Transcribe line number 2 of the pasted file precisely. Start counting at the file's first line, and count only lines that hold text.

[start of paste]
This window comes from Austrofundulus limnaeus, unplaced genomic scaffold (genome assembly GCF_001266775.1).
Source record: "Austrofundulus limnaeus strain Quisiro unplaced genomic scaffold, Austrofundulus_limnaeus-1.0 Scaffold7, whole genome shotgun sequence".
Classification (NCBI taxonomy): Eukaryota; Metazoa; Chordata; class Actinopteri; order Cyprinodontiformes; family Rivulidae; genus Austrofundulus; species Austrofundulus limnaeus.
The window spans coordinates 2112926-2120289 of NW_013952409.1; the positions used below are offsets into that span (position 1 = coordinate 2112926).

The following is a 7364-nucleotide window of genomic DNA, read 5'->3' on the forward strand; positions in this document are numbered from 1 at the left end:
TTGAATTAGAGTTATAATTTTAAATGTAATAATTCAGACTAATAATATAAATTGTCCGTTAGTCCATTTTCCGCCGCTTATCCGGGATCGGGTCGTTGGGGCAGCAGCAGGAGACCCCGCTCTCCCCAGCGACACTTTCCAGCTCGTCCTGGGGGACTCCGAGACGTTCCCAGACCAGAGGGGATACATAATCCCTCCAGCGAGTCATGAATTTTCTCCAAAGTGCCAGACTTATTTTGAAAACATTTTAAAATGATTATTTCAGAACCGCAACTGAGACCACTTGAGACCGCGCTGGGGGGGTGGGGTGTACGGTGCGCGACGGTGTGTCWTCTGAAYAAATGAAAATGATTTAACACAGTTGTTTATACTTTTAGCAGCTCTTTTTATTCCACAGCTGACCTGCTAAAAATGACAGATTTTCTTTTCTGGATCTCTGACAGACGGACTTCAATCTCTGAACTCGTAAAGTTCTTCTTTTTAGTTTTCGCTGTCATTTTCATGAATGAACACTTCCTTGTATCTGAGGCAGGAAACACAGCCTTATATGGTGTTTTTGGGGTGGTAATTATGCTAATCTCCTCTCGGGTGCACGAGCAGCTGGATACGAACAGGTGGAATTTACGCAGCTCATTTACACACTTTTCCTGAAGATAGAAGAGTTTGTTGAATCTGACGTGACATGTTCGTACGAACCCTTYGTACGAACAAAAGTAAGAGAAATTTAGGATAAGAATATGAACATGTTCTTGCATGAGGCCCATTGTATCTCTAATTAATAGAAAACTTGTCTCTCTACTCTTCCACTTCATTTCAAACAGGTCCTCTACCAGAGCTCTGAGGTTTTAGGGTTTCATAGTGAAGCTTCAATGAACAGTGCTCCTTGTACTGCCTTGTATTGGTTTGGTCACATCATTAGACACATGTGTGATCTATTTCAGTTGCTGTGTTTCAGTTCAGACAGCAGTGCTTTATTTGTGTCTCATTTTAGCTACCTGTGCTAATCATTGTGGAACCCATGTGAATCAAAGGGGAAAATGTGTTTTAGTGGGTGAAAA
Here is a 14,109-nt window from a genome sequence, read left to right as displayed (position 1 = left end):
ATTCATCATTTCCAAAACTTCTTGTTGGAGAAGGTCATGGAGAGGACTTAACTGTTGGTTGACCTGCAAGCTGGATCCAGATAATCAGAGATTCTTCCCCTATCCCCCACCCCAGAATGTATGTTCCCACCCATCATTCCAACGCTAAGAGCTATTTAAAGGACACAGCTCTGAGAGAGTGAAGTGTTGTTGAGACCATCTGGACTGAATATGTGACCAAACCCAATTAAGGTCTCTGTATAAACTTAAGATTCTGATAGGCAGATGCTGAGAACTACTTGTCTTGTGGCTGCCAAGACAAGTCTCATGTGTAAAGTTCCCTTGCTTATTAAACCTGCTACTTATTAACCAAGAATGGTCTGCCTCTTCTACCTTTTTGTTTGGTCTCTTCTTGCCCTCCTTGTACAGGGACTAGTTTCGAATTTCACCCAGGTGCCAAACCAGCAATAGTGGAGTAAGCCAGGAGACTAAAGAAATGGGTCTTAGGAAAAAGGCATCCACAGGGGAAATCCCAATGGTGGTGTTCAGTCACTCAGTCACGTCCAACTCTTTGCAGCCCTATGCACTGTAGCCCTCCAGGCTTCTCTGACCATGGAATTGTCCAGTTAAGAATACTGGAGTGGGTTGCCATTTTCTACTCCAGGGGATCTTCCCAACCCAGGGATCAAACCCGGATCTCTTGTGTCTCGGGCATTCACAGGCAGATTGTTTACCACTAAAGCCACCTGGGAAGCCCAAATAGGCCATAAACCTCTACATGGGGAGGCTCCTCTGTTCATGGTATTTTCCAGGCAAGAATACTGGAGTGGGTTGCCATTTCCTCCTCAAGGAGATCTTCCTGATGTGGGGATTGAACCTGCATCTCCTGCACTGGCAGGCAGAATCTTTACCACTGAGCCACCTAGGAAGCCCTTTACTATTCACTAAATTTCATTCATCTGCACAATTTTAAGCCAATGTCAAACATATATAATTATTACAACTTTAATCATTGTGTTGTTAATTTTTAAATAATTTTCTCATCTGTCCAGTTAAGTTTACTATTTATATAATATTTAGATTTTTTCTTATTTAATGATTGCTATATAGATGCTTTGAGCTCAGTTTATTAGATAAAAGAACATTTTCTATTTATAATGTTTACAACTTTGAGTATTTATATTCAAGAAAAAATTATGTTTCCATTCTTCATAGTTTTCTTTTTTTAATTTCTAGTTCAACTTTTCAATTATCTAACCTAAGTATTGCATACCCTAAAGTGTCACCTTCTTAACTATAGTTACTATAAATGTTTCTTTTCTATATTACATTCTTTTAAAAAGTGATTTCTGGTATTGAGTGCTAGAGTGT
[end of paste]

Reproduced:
Source record: "Austrofundulus limnaeus strain Quisiro unplaced genomic scaffold, Austrofundulus_limnaeus-1.0 Scaffold7, whole genome shotgun sequence".